This is part one of a two-part posting on changes needed to make North America’s farming systems more sustainable and productive in the future. Both posts are inspired by a visit I paid earlier this summer to the Land Institute in Salina, Kansas.
Established decade ago by farmer/scientist/agrarian philosopher Wes Jackson, the Institute seeks to transform the way we farm, especially the way we grow grains. One of its key missions is to develop perennial plant substitutes of our main grain crops. They’ve had some notable success on the crop development side, now their task is to fit these new plants to harvesting and distribution systems. If the Institute is successful, the resulting benefits would be revolutionary for agriculture, for biodiversity, for watershed health, for controlling climate change.
We already derive many of our foods from perennial plants: tree fruits, nuts, asparagus being common examples. But most of the common seeds and grains we consume – wheat, corn, barley, soybeans, canola – are annual plants grown in monoculture (i.e. large fields containing only one plant species). Monocultures of annual plants are not natural, and it takes a great deal of technology to impose them on the natural landscape. To plant a field of grain, you start by plowing up the needed space to denude it of existing vegetation, creating a blank slate of exposed soil. Once exposed to the elements, the light organic matter and clay particles in the soil that your grain plant will need to draw upon for nutrients are easily eroded by wind and rain. To replace lost nutrients and further boost the soil’s productivity, you pound into it nitrogen fertilizer – typically by spraying the field with ammonia – and will likely add some phosphorus and maybe potash, too. These latter two fertilizers are obtained from mines in distant places; the nitrogen fertilizer is made in a factory that uses a lot of natural gas in the process. Not all of this fertilizer stays on your land; some of it runs off into local waterways, fertilizing algae growth and altering the temperature and chemistry of the water, to the detriment of native species.
Once you’ve fertilized, you are ready to plant your seeds, which may or may not be genetically modified (increasingly they are) to resist the herbicide you’re going to spray on your field to keep the “weeds” (i.e. all other species of plant that might naturally grow there) from outcompeting your young crop plants. If you farm in a dry area – e.g. virtually all of western North America – you will want to irrigate your crop in early summer when it is forming its seed head. If you’re lucky, a river passes your farm and you have a legal right to draw water from it, or you are situated over an underground aquifer from which you can pump irrigation water. Your crops benefit from the added water, but an adverse byproduct is that you mobilize salts that naturally occur in the soil, which accumulate near the surface when that added water evaporates in the sun. Crop plants typically don’t tolerate salt, and so over time heavily irrigated soils become less productive. Once you start to irrigate, you can’t go back to rainfed-only and expect your fields to be as productive as they once were.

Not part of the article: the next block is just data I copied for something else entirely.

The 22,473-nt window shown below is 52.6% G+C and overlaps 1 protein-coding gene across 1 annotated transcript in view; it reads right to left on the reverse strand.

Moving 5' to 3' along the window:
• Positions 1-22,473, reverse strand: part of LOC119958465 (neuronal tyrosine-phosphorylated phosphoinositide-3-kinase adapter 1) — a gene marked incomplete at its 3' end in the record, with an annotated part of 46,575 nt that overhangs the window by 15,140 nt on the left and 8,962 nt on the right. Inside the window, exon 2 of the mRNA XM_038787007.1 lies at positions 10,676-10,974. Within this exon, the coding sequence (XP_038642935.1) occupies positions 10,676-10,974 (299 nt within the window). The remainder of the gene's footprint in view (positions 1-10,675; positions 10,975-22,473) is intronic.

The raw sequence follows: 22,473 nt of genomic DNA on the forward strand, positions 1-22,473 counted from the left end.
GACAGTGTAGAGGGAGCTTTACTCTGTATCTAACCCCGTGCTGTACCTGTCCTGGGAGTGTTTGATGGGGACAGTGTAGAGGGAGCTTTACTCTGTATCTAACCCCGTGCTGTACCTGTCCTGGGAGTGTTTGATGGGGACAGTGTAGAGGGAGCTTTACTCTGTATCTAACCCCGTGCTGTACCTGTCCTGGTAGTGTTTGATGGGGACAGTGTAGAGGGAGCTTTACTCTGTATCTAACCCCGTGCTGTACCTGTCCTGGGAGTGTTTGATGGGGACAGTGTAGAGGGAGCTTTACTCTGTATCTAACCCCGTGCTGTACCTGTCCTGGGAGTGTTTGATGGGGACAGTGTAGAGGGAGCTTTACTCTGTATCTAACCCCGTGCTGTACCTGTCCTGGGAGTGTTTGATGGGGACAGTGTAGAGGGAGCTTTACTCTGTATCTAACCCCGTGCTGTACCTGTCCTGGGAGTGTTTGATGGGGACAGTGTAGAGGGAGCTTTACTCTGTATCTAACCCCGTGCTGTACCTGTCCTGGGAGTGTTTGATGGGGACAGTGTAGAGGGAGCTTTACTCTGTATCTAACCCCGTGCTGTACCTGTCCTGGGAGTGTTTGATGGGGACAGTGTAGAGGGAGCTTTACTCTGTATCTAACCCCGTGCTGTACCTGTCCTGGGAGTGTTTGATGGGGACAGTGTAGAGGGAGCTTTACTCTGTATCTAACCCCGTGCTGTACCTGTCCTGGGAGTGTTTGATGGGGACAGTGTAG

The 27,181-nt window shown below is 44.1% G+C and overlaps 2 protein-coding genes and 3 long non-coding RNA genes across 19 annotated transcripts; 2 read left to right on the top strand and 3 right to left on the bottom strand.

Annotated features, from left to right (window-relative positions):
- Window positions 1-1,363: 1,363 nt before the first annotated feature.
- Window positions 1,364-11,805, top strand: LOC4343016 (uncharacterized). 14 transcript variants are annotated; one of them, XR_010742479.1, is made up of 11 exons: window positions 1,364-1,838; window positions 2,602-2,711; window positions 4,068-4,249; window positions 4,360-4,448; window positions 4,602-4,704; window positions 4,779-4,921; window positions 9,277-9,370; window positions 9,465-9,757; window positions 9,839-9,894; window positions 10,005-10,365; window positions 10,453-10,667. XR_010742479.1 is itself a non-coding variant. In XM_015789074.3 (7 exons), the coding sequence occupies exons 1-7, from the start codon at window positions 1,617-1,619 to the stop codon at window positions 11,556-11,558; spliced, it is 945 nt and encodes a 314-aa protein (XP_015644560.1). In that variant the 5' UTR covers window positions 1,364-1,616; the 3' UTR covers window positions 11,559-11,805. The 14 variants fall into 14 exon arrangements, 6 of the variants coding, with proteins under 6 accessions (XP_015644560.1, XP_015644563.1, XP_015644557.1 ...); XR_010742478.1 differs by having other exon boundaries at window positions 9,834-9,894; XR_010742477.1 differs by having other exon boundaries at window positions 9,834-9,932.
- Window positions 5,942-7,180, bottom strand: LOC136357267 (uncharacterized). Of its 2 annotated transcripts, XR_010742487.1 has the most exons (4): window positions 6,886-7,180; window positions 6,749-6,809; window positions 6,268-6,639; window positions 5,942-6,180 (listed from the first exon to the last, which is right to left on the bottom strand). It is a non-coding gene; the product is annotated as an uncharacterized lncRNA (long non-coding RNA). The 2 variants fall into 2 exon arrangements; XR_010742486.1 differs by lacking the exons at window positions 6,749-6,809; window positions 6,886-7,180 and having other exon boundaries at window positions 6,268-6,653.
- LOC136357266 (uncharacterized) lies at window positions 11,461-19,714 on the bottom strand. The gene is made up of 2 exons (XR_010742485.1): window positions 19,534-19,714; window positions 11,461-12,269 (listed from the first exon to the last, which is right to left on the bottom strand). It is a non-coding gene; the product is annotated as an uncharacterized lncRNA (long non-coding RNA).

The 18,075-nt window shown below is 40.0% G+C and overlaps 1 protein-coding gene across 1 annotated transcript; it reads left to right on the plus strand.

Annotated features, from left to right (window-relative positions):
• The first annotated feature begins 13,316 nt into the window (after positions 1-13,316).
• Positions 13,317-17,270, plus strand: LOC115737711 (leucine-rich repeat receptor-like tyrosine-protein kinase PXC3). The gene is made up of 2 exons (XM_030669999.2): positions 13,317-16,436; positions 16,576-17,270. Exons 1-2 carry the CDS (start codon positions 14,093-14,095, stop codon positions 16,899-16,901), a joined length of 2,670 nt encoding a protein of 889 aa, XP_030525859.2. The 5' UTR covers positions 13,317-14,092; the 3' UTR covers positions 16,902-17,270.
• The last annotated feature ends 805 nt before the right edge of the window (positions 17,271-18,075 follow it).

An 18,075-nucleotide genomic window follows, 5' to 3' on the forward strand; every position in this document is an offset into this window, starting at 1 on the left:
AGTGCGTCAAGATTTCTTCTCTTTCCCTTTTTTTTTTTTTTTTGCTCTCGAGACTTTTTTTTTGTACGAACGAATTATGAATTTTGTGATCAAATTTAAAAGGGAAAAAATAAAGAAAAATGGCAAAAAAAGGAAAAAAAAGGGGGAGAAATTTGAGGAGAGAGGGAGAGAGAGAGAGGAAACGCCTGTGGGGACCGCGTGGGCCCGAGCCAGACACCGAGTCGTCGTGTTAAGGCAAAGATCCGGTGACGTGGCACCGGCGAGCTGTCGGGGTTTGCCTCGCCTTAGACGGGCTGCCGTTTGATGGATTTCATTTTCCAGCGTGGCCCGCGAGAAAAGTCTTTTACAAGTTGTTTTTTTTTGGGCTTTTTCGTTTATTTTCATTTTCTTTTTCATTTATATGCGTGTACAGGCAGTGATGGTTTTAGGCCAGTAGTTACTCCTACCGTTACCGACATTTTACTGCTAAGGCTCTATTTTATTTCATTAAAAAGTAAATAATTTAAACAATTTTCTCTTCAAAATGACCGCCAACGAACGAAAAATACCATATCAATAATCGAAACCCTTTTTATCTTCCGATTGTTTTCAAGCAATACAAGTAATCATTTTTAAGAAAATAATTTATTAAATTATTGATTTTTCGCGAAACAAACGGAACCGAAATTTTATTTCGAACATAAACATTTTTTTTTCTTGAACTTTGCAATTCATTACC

Once your crops have matured and the seeds have cured, you’re ready to harvest, which is done by driving heavy equipment across the fields, burning considerable amounts of fossil fuels and compacting the soil, which you will have to undo by plowing next time you plant. There are techniques called ‘no till’, which means to plant without plowing by drilling your seeds into the ground, but to compensate for the lack of mechanical weed killing done by the plow, no-till methods typically use extra treatments of chemical herbicides to keep the weeds down. Not good for waterways, not good for native plants and the insects they support.
If all of the above sounds unnatural, wasteful of resources, hard on the soil, damaging to the health of the natural environment, and not sustainable for the long term, that because it is. Large scale, industrial monoculture crop farming produces tremendous volumes of grains, but it is more like a mining operation than the idealic red-barned family farm non-farmers are encouraged to imagine.